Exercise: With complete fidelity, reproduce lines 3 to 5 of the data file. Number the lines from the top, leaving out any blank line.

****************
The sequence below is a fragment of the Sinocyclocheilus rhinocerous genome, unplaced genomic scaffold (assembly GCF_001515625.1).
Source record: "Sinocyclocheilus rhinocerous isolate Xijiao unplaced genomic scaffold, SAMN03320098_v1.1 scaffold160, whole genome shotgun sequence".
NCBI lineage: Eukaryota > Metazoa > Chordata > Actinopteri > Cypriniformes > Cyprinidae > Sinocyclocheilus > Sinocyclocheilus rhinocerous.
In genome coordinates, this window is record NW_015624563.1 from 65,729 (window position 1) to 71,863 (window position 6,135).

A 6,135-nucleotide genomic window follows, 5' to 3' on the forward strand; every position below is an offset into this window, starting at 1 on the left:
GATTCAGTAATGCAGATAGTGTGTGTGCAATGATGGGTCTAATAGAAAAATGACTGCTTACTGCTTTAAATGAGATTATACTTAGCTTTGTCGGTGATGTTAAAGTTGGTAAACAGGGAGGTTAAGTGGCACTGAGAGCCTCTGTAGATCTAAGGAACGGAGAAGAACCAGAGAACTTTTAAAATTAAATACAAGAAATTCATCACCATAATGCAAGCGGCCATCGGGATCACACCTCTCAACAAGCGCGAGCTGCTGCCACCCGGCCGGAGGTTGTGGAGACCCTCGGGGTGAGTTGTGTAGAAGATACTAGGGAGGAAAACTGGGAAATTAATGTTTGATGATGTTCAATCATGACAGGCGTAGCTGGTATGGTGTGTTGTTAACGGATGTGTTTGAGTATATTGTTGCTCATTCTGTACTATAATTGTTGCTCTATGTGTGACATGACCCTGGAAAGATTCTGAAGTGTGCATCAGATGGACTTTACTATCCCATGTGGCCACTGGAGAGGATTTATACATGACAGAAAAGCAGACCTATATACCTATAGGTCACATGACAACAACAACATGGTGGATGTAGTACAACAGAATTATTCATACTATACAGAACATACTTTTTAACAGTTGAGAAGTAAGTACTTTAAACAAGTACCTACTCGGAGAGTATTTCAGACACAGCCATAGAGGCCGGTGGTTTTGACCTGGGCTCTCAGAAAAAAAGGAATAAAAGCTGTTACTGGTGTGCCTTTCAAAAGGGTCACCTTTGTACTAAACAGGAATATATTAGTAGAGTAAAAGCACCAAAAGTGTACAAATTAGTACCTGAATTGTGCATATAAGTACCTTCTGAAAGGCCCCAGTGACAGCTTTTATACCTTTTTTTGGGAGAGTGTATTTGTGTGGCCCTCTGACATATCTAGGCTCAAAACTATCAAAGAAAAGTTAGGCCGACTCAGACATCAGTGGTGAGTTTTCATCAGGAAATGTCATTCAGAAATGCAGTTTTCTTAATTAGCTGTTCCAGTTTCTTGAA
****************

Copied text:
NCBI lineage: Eukaryota > Metazoa > Chordata > Actinopteri > Cypriniformes > Cyprinidae > Sinocyclocheilus > Sinocyclocheilus rhinocerous.
In genome coordinates, this window is record NW_015624563.1 from 65,729 (window position 1) to 71,863 (window position 6,135).

A 6,135-nucleotide genomic window follows, 5' to 3' on the forward strand; every position below is an offset into this window, starting at 1 on the left: